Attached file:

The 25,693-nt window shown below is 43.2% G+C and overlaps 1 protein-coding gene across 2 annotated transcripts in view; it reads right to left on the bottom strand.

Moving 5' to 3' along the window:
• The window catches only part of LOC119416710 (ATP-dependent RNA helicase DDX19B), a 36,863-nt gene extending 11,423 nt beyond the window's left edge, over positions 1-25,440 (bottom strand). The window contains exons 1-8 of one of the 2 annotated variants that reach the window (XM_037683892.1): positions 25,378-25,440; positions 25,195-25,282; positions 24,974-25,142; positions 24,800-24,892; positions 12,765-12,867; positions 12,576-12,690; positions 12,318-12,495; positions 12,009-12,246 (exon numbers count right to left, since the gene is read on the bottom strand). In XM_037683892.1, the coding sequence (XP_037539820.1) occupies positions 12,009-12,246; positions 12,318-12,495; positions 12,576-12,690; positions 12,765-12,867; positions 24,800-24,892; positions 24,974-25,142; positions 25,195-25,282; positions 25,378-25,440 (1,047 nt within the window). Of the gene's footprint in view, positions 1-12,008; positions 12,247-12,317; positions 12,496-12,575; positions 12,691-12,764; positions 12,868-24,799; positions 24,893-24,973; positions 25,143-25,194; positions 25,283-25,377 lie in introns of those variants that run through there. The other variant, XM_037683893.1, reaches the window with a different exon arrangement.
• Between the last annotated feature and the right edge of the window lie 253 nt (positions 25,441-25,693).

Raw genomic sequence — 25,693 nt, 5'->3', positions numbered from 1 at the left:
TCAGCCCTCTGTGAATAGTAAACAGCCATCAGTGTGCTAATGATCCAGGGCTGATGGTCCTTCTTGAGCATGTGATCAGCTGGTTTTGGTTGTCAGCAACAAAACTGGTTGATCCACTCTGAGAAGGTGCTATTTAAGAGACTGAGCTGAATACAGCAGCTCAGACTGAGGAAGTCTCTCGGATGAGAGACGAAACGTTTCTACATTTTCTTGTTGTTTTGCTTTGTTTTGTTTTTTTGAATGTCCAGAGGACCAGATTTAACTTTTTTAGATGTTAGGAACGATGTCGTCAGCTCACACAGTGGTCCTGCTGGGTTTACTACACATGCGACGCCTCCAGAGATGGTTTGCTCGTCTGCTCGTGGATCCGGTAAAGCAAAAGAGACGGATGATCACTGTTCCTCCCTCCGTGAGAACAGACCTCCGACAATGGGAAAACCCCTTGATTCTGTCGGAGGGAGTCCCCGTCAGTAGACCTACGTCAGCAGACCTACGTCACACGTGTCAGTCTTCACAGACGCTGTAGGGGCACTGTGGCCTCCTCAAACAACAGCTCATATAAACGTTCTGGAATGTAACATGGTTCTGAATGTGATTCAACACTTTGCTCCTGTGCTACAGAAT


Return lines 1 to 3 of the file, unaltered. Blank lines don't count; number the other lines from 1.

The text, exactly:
The 25,693-nt window shown below is 43.2% G+C and overlaps 1 protein-coding gene across 2 annotated transcripts in view; it reads right to left on the bottom strand.

Moving 5' to 3' along the window:
• The window catches only part of LOC119416710 (ATP-dependent RNA helicase DDX19B), a 36,863-nt gene extending 11,423 nt beyond the window's left edge, over positions 1-25,440 (bottom strand). The window contains exons 1-8 of one of the 2 annotated variants that reach the window (XM_037683892.1): positions 25,378-25,440; positions 25,195-25,282; positions 24,974-25,142; positions 24,800-24,892; positions 12,765-12,867; positions 12,576-12,690; positions 12,318-12,495; positions 12,009-12,246 (exon numbers count right to left, since the gene is read on the bottom strand). In XM_037683892.1, the coding sequence (XP_037539820.1) occupies positions 12,009-12,246; positions 12,318-12,495; positions 12,576-12,690; positions 12,765-12,867; positions 24,800-24,892; positions 24,974-25,142; positions 25,195-25,282; positions 25,378-25,440 (1,047 nt within the window). Of the gene's footprint in view, positions 1-12,008; positions 12,247-12,317; positions 12,496-12,575; positions 12,691-12,764; positions 12,868-24,799; positions 24,893-24,973; positions 25,143-25,194; positions 25,283-25,377 lie in introns of those variants that run through there. The other variant, XM_037683893.1, reaches the window with a different exon arrangement.